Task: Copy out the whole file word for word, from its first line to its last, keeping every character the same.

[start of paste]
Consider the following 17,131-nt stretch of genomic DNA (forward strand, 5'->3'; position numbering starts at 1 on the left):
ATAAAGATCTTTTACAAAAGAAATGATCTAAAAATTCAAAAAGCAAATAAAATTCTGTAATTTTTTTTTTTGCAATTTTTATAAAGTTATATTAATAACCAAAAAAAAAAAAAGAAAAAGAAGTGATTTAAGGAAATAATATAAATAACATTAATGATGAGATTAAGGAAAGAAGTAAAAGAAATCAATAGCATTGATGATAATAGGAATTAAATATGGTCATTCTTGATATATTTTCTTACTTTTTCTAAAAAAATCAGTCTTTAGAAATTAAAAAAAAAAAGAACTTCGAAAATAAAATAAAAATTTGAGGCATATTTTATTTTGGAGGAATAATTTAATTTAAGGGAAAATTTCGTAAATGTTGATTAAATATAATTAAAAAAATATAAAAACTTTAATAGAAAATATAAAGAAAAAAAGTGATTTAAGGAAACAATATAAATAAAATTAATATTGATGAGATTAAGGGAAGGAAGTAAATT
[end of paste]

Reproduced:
Consider the following 17,131-nt stretch of genomic DNA (forward strand, 5'->3'; position numbering starts at 1 on the left):
ATAAAGATCTTTTACAAAAGAAATGATCTAAAAATTCAAAAAGCAAATAAAATTCTGTAATTTTTTTTTTTGCAATTTTTATAAAGTTATATTAATAACCAAAAAAAAAAAAAGAAAAAGAAGTGATTTAAGGAAATAATATAAATAACATTAATGATGAGATTAAGGAAAGAAGTAAAAGAAATCAATAGCATTGATGATAATAGGAATTAAATATGGTCATTCTTGATATATTTTCTTACTTTTTCTAAAAAAATCAGTCTTTAGAAATTAAAAAAAAAAAGAACTTCGAAAATAAAATAAAAATTTGAGGCATATTTTATTTTGGAGGAATAATTTAATTTAAGGGAAAATTTCGTAAATGTTGATTAAATATAATTAAAAAAATATAAAAACTTTAATAGAAAATATAAAGAAAAAAAGTGATTTAAGGAAACAATATAAATAAAATTAATATTGATGAGATTAAGGGAAGGAAGTAAATT